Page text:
A List of World War One Slang Words and Phrases

Soldiers in a trench preforming various tasks

A List of World War One Slang Words and Phrases

World War I was a traumatic, world-changing event. While it changed society and the course of history, it also changed the English language. Soldiers invented words and phrases to describe their activities and experiences, and their slang was different from that used by civilians. Many of the wartime slang terms are still in use today, although some definitions have changed.

World War One Slang That’s Faded Into History

World War One soldiers smiling for the camera
World War One soldiers smiling for the camera

The following are examples of slang words that originated during World War I but are no longer in use, along with their definitions.

  • Archie: German anti-aircraft fire.
  • Blighty: A wound that was serious enough to send a solider home but not serious enough to kill him.
  • Boche: Allied nickname for a German. Also Fritz, Hun, Jerry, Kraut.
  • Chew the rag: Argue endlessly
  • Crump hole: Crater left behind from a heavy artillery shell.
  • Diggers: Australian troops
  • Doughboys: American troops
  • To be in a flap: Worried
  • Frog: French soldier
  • Gone West: To die
  • Pogey-bait: A sweet snack
  • Stopped one: Getting shot.
  • Napoo: Done
  • Potato Masher: A German hand grenade.
  • Tin hat: A helmet
  • Trench rabbit: A rat
  • Wastage: Casualties as a result of actions taken by politicians or military leaders. Also, those killed in between major battles.
  • Willie: Corned beef
  • Wipers: The Ypres Salient.

World War I Slang We Still Use

Soldiers in a trench preforming various tasks
Soldiers in a trench preforming various tasks

These are slang words that originated during World War I but whose meanings have changed.  They are followed by their original meanings.

  • Basket case: A solider injured so badly he could be carried off the battlefield in a basket.
  • The Big Show: The Meuse-Argonne Offensive
  • Camouflage: To disguise not a fabric pattern.
  • Chatting: To sit around talking to other soldiers while picking lice (chats) from clothing.
  • Chew the fat: Talk in a resentful manner.
  • Cooties: Lice
  • Crummy: Lice eggs
  • D-Day: The start of a military operation.
  • Lousy: Infected with lice.
  • Over the top: To go over the top of a trench.
  • Posh: Looking sharp.

No Explanation Needed

The use of airplanes in WW1 led to the creation of the slang term "tailspin"
The use of airplanes in WW1 led to the creation of the slang term “tailspin”

These are slang words whose meanings have not changed. While some originated during the war, others were regional terms that spread because of the conflict.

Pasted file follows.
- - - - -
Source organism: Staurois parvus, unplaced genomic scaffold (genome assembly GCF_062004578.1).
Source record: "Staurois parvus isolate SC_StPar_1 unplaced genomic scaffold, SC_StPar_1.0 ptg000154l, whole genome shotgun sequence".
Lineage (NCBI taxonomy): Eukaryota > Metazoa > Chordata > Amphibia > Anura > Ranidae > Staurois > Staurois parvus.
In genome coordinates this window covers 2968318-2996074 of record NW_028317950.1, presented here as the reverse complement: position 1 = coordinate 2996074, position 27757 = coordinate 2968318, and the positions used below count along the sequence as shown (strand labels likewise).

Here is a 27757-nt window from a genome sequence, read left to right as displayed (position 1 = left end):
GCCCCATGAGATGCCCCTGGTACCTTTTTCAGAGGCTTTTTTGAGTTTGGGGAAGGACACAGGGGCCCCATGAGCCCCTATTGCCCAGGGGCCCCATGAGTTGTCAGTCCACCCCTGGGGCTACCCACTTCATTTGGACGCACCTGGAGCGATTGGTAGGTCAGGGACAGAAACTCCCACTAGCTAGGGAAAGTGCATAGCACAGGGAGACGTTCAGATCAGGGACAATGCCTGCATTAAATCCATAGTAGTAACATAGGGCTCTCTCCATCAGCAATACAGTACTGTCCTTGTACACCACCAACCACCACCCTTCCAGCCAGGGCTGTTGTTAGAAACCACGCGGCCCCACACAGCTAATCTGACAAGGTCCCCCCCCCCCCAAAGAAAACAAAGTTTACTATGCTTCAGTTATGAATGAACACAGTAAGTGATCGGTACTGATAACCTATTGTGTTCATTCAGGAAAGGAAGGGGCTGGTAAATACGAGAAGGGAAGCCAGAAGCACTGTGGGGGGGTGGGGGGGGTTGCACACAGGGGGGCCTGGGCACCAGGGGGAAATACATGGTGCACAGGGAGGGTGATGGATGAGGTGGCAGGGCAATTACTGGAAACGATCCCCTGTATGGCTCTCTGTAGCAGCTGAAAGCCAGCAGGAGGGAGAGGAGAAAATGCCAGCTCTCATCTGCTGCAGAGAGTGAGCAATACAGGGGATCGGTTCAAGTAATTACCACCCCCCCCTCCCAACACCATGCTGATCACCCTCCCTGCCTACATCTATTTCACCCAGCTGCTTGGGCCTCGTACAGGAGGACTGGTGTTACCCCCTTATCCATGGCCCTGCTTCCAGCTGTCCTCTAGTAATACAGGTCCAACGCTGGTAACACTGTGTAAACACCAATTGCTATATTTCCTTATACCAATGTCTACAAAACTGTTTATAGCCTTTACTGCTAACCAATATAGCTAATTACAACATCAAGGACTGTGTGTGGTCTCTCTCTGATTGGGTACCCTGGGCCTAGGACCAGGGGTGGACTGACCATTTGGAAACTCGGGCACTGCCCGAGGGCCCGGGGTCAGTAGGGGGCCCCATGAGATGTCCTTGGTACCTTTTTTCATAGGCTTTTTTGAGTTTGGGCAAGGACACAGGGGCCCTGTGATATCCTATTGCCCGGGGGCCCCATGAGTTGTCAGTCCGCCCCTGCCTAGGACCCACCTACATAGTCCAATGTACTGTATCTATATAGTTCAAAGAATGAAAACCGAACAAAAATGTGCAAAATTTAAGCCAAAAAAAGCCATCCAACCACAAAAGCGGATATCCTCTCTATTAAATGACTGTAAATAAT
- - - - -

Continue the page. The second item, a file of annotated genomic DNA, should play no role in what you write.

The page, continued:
• A-1
  • Ace
  • Binge
  • Breaking new ground
  • Blimp
  • Booby trap
  • Bullshit (empty talk)
  • Bunker
  • Chow (food rations)
  • Cold feet
  • Conk out
  • Cushy
  • Digging in
  • Dog fight
  • Draftee
  • Dud (a shell that doesn’t explode)
  • Dugout
  • Eleventh hour
  • Fed-up
  • Fleabag
  • Funk
  • Hush hush
  • Joystick
  • Kaput
  • Khaki
  • Kiwi (as a nickname for a New Zealander)
  • Mockup
  • No Man’s Land
  • Pillbox
  • Pipsqueak
  • Push up the daisies
  • Put a sock in it
  • Scrounge
  • Shell shock
  • Shoot down in flames
  • Souvenir (borrowed from the French)
  • Stormtrooper
  • Tailspin
  • Trench coat
  • Trip wire
  • U-boat
  • Up against the wall
  • War of Attrition
  • Zero hour

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Updated: 15 October 2020
Melina Druga
Most kids have an active imagination. My imagination has stayed strong into adulthood, and I’ve funneled that creativity into a successful writing career. I write history, both fiction and nonfiction, because although your school history classes may have been boring, the past is not. My goal is to bring the past to life in all its myriad of colors.

2 thoughts on “A List of World War One Slang Words and Phrases

  1. I had to shudder a little at the original meaning of basket case, it’s rather gruesome and not at all like the current meaning which is mental rather than physical. And that chatting meant something a bit more than just sitting around talking was new to me, although the activity itself is not really a new one.

    Was it only the Americans who used “Gone West”? This phrase’s usage is rather interesting to me, in general, because it reminded me of The Lord of the Rings, because when the Elves left the realms of Men they sailed West. In looking it up, Tolkien served as a Battalion Signalling Officer in France and began working on various Middle Earth tales during his convalescence from trench fever. What an interesting possible connection.

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